Compare The Way In Which Tragic Heroism Is Developed In Jean Anouilh's "Antigone" And In Euripides' Medea?

1849 words - 7 pages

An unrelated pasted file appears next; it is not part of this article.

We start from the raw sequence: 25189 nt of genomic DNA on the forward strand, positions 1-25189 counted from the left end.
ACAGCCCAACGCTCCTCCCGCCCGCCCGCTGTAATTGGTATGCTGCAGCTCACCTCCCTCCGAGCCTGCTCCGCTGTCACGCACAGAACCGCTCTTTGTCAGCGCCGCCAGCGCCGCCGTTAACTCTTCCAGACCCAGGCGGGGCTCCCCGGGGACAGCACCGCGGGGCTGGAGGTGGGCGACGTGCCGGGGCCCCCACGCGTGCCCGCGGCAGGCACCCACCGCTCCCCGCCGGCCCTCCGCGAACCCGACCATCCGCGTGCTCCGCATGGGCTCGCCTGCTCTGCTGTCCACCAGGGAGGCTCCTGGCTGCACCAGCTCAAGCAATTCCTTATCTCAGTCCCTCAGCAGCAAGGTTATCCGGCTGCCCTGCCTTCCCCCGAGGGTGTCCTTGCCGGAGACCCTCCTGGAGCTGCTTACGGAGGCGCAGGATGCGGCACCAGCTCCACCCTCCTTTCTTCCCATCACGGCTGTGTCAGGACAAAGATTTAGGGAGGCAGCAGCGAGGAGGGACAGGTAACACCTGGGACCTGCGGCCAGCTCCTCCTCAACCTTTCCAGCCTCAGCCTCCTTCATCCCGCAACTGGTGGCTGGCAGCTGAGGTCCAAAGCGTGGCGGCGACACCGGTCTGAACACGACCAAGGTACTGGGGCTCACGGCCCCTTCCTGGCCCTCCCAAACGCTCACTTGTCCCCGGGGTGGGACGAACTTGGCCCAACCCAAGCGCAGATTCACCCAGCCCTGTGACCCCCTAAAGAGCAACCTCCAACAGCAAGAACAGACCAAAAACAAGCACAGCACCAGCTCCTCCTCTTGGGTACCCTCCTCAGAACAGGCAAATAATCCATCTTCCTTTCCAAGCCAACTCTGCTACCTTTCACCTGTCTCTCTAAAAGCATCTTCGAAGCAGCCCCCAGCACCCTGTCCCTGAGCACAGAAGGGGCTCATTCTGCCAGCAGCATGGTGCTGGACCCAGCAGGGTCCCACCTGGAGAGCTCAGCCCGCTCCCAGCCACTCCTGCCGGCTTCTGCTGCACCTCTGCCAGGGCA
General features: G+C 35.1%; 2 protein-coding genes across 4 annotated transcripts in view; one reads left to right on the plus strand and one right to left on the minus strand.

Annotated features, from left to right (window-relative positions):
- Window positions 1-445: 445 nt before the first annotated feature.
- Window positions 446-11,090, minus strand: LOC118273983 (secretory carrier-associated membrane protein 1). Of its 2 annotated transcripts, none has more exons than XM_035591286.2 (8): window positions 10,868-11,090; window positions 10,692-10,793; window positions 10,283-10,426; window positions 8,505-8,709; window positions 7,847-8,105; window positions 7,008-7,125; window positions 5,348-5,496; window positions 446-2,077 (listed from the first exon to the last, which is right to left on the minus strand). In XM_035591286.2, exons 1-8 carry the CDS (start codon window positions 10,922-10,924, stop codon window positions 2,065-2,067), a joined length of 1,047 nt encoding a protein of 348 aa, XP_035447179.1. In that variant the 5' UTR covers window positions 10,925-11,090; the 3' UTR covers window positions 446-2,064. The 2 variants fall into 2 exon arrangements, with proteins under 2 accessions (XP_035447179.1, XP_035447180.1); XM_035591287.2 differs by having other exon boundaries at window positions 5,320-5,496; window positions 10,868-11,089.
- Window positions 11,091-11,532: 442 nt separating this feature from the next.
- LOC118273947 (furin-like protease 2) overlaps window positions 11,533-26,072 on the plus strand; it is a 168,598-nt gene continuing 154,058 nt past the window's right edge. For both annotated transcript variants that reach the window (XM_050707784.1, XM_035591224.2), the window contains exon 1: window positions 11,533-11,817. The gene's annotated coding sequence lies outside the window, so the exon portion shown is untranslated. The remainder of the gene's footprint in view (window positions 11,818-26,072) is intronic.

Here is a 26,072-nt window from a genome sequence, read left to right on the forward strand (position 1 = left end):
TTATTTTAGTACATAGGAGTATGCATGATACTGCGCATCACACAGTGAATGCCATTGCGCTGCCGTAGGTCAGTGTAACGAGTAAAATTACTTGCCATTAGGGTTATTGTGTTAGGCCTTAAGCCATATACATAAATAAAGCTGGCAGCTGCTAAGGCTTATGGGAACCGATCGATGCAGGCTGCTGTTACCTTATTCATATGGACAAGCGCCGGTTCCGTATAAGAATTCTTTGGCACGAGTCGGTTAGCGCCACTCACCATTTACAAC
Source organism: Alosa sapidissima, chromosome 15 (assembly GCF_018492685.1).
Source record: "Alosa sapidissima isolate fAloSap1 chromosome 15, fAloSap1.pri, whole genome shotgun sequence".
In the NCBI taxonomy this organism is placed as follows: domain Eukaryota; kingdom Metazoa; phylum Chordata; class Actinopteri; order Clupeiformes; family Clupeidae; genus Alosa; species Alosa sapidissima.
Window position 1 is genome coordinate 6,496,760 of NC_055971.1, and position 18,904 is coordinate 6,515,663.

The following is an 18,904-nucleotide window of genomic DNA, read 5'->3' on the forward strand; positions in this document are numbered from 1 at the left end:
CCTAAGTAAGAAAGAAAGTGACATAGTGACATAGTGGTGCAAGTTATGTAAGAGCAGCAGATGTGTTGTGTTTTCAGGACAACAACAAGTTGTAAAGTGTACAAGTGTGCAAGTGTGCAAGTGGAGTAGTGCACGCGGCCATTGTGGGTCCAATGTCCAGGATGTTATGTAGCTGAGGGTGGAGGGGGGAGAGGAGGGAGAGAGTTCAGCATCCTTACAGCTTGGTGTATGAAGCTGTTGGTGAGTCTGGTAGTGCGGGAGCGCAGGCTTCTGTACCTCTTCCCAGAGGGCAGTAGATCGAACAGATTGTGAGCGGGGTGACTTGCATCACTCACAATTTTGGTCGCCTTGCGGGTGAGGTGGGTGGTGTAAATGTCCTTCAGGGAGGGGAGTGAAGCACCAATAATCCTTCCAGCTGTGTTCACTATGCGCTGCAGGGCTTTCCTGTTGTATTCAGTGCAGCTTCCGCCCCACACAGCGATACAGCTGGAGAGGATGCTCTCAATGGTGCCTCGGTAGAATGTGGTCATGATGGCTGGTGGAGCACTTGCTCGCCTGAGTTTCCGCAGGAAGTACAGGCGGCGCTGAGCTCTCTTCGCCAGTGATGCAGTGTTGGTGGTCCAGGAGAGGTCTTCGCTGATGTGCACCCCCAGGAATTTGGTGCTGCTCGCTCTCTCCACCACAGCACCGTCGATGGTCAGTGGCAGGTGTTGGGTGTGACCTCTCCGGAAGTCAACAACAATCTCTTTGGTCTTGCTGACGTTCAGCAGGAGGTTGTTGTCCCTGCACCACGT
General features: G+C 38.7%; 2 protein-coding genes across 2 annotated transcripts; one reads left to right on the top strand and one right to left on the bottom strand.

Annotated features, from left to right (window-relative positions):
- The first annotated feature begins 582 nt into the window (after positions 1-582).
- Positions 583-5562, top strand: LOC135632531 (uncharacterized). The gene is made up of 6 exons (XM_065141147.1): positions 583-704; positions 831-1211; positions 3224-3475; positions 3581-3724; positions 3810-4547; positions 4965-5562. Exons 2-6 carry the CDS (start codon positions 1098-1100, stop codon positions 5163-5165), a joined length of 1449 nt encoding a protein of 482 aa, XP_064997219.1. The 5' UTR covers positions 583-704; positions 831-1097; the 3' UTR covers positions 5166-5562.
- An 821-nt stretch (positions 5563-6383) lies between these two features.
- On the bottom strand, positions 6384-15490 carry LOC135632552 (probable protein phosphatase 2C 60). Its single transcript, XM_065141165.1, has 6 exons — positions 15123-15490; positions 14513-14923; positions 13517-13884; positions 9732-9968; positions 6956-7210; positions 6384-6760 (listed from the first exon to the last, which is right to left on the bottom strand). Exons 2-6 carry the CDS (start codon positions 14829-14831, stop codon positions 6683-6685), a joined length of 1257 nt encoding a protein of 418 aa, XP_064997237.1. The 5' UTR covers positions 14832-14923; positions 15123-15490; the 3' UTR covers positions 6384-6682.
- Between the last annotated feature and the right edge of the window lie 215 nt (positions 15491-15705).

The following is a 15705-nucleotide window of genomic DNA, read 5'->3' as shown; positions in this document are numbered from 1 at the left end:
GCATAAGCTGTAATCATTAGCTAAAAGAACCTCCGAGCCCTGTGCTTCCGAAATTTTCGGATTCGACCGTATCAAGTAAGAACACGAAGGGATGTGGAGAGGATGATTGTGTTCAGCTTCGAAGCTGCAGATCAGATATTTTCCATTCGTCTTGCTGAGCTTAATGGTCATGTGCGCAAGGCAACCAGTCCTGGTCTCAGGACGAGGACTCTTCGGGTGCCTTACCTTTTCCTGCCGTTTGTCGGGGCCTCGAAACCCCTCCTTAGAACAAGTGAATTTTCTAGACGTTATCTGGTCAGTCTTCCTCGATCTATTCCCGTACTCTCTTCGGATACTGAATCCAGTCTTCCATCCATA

Aristotle has long ago delineated a renowned definition of a Tragic Hero as 'an honourable protagonist with a tragic flaw'. This definition had been conveyed through time; from Euripides in ancient Greece to Jean Anouilh in 1940's France. In order to assess the degree of tragic heroism in both Euripides' Medea and the 'modern' Anouilh's Antigone it is essential to reminisce upon this definition with its further details, as will be clarified later on. By discussing the moral flaw, the role of foreshadowing and of dramatic irony used by the authors in both plays, the pattern of developing tragedy could be easily recognized and evaluated. Even though both protagonists appear to be 'tragic' in the end, Medea murders her own children while Antigone commits suicide, it is important to note that their tragic heroism is diverse due to the significant distinction between the character traits of the heroines. While passion drives them both, Medea is experienced, wise and cunning, whereas Antigone is portrayed as young, naïve and desperate to make a difference.The best type of tragic hero, according to Aristotle, 'exists between these extremes . . . a person who is neither perfect in virtue and justice, nor one who falls into misfortune through vice and depravity, but rather, one who succumbs through some miscalculation'.¹ Consequently, the hero has a 'moral flaw'; for example in Medea Euripides depicts a woman driven to violence because of her intense suffering. It can be inferred that Medea's character's hamartia is uncontrolled passion and a manner of 'speaking without thinking'. Euripides' protagonist employs the art of 'rhetoric' and with the help of effective diction he accentuates her past nobility intertwined with her flaw, the extremist infatuation: 'Medea:...but when she is wronged in her marriage bed, no creature has a mind more murderous'" (l.265-66) This phrase, as well as being an emotional ending to her speech, one of the arts of rhetoric, Euripides' use of 'murderous mind' emphasizes the unrestrained passion and sharpness of language that Medea's character possesses. It connotes to violence, hatred and very 'unfeminine' characteristics. The word 'creature', too, insinuates inhuman passionate, wildness and is very unlike the ideal 'woman' of the time. Nonetheless, through use of the chorus, Euripides renders appeal for Medea: 'Chorus: Alas, alas, you pitiable woman, wretched in your sufferings'."http://larryavisbrown.homestead.com/Aristotle_Tragedy.html" 'Medea and other plays' by Euripides (Line 265-65)" 'Medea and other plays' by EuripidesThus, with the intervention of the chorus Euripides introduces his value judgments, reminds the audience that Medea's passion comes from heart-break and lost love. It is also worthwhile to note that the act of revenge is very common to humans even today and is arguably understandable and without doubt highlights the major theme of role of women and being another possibly motive and flaw in...

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